Attorney-General Robert McClelland said cabinet would consider an amendment to the Migration Act. He said there were various ways this could be framed. It could be drafted to encompass three particular sites, one particular site, ”or indeed, [give] a broader discretion to the minister. They are essentially the drafting options,” he told Channel Ten.
At a faction meeting before the full caucus meeting, the left is expected to support onshore processing although it is not united. A left convener, Doug Cameron, said yesterday: ”The federal Labor Party should respect our obligations under the UN convention, the 2009 Labor platform and the High Court decision.”
With the Greens against any offshore processing, the fate of the legislation will rest with the opposition. It has declared itself strongly against the Malaysia people swap and wants processing in Nauru.
Internally there are different shades of opinion. Opposition Leader Tony Abbott is said to be very much against allowing people to be sent to a country like Malaysia that is not a signatory to the UN convention and where Australia doesn’t control the processing.
Immigration spokesman Scott Morrison is said to have a more flexible attitude. The opposition’s final attitude will depend on the wording of the legislation and the outcome of internal debate among senior Coalition figures.

Read more: http://www.theage.com.au/national/voters-say-no-to-offshore-process-20110911-1k49e.html#ixzz1YICdIR3C

High Court Decision: opportunity not disaster

justice

The Government, the Opposition and the media punditocracy are out in force analysing and dissecting the High Court decision made on 31st August in the case of

PLAINTIFF M70/2011 v MINISTER FOR IMMIGRATION AND CITIZENSHIP PLAINTIFF M106 OF 2011 BY HIS LITIGATION GUARDIAN, PLAINTIFF M70/2011 v MINISTER FOR IMMIGRATION AND CITIZENSHIP[2011] HCA 32

In summary the principles established in the High Court’s judgement are:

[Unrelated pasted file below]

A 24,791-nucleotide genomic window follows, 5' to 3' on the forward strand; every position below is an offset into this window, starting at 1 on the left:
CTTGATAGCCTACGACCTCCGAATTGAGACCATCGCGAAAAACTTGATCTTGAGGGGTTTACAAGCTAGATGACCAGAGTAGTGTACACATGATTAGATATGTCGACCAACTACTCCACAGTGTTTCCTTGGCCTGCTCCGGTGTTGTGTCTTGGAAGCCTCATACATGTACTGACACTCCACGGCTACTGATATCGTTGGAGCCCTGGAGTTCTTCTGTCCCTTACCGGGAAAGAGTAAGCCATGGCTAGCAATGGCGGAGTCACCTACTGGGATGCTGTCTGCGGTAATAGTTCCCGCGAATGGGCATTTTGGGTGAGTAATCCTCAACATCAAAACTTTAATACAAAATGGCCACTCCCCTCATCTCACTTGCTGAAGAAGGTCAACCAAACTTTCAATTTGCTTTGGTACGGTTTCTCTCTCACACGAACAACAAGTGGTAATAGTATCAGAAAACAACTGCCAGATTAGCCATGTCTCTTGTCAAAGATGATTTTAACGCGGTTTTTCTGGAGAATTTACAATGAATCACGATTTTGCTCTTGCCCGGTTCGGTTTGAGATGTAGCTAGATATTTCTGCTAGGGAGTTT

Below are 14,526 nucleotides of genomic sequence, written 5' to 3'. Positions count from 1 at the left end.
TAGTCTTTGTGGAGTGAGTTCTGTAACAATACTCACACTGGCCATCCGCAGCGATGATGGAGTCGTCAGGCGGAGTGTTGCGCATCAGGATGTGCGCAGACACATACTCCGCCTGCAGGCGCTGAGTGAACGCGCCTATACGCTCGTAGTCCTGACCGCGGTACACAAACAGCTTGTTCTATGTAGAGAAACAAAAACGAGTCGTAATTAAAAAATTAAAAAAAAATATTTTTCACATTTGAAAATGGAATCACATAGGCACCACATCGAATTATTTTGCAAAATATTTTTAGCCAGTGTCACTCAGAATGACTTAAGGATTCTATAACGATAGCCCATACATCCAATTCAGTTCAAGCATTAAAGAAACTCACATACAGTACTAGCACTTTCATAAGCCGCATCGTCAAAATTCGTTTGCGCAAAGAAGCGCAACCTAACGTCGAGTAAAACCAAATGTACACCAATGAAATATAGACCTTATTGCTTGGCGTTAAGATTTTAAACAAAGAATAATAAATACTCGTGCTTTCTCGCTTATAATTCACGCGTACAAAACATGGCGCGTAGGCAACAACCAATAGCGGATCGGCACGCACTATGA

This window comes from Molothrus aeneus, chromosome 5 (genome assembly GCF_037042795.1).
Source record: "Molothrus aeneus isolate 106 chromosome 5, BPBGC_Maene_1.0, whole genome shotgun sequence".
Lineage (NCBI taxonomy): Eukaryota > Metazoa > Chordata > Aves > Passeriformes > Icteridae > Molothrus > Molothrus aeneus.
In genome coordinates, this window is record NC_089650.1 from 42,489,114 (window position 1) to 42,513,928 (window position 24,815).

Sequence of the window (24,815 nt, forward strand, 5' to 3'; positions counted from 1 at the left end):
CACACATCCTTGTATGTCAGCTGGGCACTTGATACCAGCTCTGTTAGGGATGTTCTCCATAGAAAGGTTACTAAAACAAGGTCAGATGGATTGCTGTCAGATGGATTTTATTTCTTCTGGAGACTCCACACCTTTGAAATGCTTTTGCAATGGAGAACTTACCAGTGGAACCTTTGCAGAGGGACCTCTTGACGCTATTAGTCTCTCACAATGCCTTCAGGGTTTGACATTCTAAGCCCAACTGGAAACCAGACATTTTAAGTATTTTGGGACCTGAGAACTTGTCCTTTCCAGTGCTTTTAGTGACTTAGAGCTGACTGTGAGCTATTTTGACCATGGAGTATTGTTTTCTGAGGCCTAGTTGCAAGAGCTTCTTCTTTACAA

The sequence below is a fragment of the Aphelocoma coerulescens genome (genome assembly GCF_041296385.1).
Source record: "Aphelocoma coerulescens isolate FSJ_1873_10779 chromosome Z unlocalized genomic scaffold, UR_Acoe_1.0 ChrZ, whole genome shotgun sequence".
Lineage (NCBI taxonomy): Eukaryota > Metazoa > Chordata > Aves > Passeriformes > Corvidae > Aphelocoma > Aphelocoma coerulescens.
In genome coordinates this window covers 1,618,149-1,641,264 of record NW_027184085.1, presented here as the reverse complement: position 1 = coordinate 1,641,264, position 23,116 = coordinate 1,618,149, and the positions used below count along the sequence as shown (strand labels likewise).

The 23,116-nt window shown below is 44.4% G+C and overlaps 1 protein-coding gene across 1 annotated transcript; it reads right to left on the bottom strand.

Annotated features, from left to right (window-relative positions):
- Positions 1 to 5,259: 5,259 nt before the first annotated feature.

1. Malaysia cannot be used as a country where asylum seekers arriving in Australia can be processed. Nor is it the case that Malaysia is legally bound to provide the access and protections the Migration Act requires for a valid declaration. Malaysia is not a party to the Refugees Convention or its Protocol. The Arrangement which the Minister signed with the Malaysian Minister for Home Affairs on 25 July 2011 said expressly that it was not legally binding.

2. An unaccompanied asylum seeker under the age of 18 cannot be removed from Australia without the written consent of the Minister for Immigration.

3. Under s 198A of the Migration Act 1958 (Cth), the Minister cannot validly declare a country as a country to which asylum seekers can be taken for processing unless the country is bound either by domestic or international law to provide proper assessment of claims, proper protection while awaiting assessment and provide protection for persons given refugee status pending their voluntary return to their country of origin or their resettlement in another country.

4. The Court also held that the Minister has no other power under the Migration Act to remove from Australia asylum seekers whose claims for protection have not been determined unless the country fulfils the requirements outlined in (3).

In effect, the decision has also thrown the whole of the contentious Section 198 of the Migration Act into doubt. This section among other things enabled both the notion of off-shore processing of asylum seekers and specifically the so-called “Pacific Solution” used by the Howard Government.

Further, s198C (7)already states that decisions of the Refugee Review Tribunal are subject to potential challenges under Section 75 under the Constitution.